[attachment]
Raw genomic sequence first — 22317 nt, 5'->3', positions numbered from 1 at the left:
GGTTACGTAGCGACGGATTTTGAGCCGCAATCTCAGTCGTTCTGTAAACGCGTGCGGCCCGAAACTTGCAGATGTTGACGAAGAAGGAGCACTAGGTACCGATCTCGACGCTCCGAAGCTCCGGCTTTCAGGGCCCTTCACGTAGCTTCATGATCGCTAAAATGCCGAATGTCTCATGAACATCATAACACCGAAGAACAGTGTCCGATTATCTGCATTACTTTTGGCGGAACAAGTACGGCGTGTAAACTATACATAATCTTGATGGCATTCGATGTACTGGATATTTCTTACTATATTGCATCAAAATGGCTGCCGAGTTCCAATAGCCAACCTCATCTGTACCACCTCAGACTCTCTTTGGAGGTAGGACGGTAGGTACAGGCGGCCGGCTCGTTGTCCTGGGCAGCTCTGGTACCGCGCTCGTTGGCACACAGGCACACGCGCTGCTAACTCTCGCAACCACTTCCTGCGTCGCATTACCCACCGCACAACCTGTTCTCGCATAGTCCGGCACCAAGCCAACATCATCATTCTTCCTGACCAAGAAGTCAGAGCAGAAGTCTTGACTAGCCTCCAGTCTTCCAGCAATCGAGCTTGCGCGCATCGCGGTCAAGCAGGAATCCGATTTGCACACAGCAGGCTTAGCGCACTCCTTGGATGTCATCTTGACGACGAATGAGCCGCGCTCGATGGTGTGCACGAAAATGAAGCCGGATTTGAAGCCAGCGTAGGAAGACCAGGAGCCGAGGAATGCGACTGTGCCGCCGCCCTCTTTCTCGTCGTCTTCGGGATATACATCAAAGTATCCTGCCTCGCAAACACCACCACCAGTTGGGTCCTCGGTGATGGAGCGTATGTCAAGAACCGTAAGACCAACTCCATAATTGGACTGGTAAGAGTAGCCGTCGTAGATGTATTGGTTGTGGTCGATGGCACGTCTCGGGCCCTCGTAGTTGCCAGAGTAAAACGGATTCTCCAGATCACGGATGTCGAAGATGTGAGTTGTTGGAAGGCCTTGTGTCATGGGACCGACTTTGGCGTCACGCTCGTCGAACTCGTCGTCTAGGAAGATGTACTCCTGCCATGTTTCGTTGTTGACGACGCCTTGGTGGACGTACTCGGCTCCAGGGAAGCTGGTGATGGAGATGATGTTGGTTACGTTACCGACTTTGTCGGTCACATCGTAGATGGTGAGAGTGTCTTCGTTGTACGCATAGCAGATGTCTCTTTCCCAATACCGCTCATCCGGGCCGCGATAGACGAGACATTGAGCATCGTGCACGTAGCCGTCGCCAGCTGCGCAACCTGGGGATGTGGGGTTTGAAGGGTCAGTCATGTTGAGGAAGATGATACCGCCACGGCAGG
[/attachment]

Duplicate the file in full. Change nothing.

Raw genomic sequence first — 22317 nt, 5'->3', positions numbered from 1 at the left:
GGTTACGTAGCGACGGATTTTGAGCCGCAATCTCAGTCGTTCTGTAAACGCGTGCGGCCCGAAACTTGCAGATGTTGACGAAGAAGGAGCACTAGGTACCGATCTCGACGCTCCGAAGCTCCGGCTTTCAGGGCCCTTCACGTAGCTTCATGATCGCTAAAATGCCGAATGTCTCATGAACATCATAACACCGAAGAACAGTGTCCGATTATCTGCATTACTTTTGGCGGAACAAGTACGGCGTGTAAACTATACATAATCTTGATGGCATTCGATGTACTGGATATTTCTTACTATATTGCATCAAAATGGCTGCCGAGTTCCAATAGCCAACCTCATCTGTACCACCTCAGACTCTCTTTGGAGGTAGGACGGTAGGTACAGGCGGCCGGCTCGTTGTCCTGGGCAGCTCTGGTACCGCGCTCGTTGGCACACAGGCACACGCGCTGCTAACTCTCGCAACCACTTCCTGCGTCGCATTACCCACCGCACAACCTGTTCTCGCATAGTCCGGCACCAAGCCAACATCATCATTCTTCCTGACCAAGAAGTCAGAGCAGAAGTCTTGACTAGCCTCCAGTCTTCCAGCAATCGAGCTTGCGCGCATCGCGGTCAAGCAGGAATCCGATTTGCACACAGCAGGCTTAGCGCACTCCTTGGATGTCATCTTGACGACGAATGAGCCGCGCTCGATGGTGTGCACGAAAATGAAGCCGGATTTGAAGCCAGCGTAGGAAGACCAGGAGCCGAGGAATGCGACTGTGCCGCCGCCCTCTTTCTCGTCGTCTTCGGGATATACATCAAAGTATCCTGCCTCGCAAACACCACCACCAGTTGGGTCCTCGGTGATGGAGCGTATGTCAAGAACCGTAAGACCAACTCCATAATTGGACTGGTAAGAGTAGCCGTCGTAGATGTATTGGTTGTGGTCGATGGCACGTCTCGGGCCCTCGTAGTTGCCAGAGTAAAACGGATTCTCCAGATCACGGATGTCGAAGATGTGAGTTGTTGGAAGGCCTTGTGTCATGGGACCGACTTTGGCGTCACGCTCGTCGAACTCGTCGTCTAGGAAGATGTACTCCTGCCATGTTTCGTTGTTGACGACGCCTTGGTGGACGTACTCGGCTCCAGGGAAGCTGGTGATGGAGATGATGTTGGTTACGTTACCGACTTTGTCGGTCACATCGTAGATGGTGAGAGTGTCTTCGTTGTACGCATAGCAGATGTCTCTTTCCCAATACCGCTCATCCGGGCCGCGATAGACGAGACATTGAGCATCGTGCACGTAGCCGTCGCCAGCTGCGCAACCTGGGGATGTGGGGTTTGAAGGGTCAGTCATGTTGAGGAAGATGATACCGCCACGGCAGG